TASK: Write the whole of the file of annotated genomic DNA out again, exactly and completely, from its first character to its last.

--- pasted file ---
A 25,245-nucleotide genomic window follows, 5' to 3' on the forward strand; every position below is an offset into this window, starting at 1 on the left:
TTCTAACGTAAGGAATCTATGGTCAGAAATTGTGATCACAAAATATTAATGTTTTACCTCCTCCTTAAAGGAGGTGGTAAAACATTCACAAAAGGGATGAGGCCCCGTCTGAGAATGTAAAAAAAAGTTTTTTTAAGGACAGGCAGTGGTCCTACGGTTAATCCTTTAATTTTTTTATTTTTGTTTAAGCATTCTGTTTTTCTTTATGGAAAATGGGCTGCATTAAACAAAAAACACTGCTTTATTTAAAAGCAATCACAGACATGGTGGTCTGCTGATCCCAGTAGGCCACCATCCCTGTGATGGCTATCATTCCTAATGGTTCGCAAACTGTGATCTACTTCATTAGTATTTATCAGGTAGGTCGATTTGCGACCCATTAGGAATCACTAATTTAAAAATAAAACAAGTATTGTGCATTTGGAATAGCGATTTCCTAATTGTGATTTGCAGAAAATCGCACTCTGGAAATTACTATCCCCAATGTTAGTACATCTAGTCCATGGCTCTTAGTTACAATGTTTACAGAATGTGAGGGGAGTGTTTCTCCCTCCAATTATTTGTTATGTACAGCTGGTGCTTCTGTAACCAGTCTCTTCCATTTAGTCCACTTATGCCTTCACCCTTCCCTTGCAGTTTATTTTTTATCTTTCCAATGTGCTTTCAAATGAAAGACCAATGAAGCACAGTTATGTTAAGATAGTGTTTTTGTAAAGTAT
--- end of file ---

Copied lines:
A 25,245-nucleotide genomic window follows, 5' to 3' on the forward strand; every position below is an offset into this window, starting at 1 on the left:
TTCTAACGTAAGGAATCTATGGTCAGAAATTGTGATCACAAAATATTAATGTTTTACCTCCTCCTTAAAGGAGGTGGTAAAACATTCACAAAAGGGATGAGGCCCCGTCTGAGAATGTAAAAAAAAGTTTTTTTAAGGACAGGCAGTGGTCCTACGGTTAATCCTTTAATTTTTTTATTTTTGTTTAAGCATTCTGTTTTTCTTTATGGAAAATGGGCTGCATTAAACAAAAAACACTGCTTTATTTAAAAGCAATCACAGACATGGTGGTCTGCTGATCCCAGTAGGCCACCATCCCTGTGATGGCTATCATTCCTAATGGTTCGCAAACTGTGATCTACTTCATTAGTATTTATCAGGTAGGTCGATTTGCGACCCATTAGGAATCACTAATTTAAAAATAAAACAAGTATTGTGCATTTGGAATAGCGATTTCCTAATTGTGATTTGCAGAAAATCGCACTCTGGAAATTACTATCCCCAATGTTAGTACATCTAGTCCATGGCTCTTAGTTACAATGTTTACAGAATGTGAGGGGAGTGTTTCTCCCTCCAATTATTTGTTATGTACAGCTGGTGCTTCTGTAACCAGTCTCTTCCATTTAGTCCACTTATGCCTTCACCCTTCCCTTGCAGTTTATTTTTTATCTTTCCAATGTGCTTTCAAATGAAAGACCAATGAAGCACAGTTATGTTAAGATAGTGTTTTTGTAAAGTAT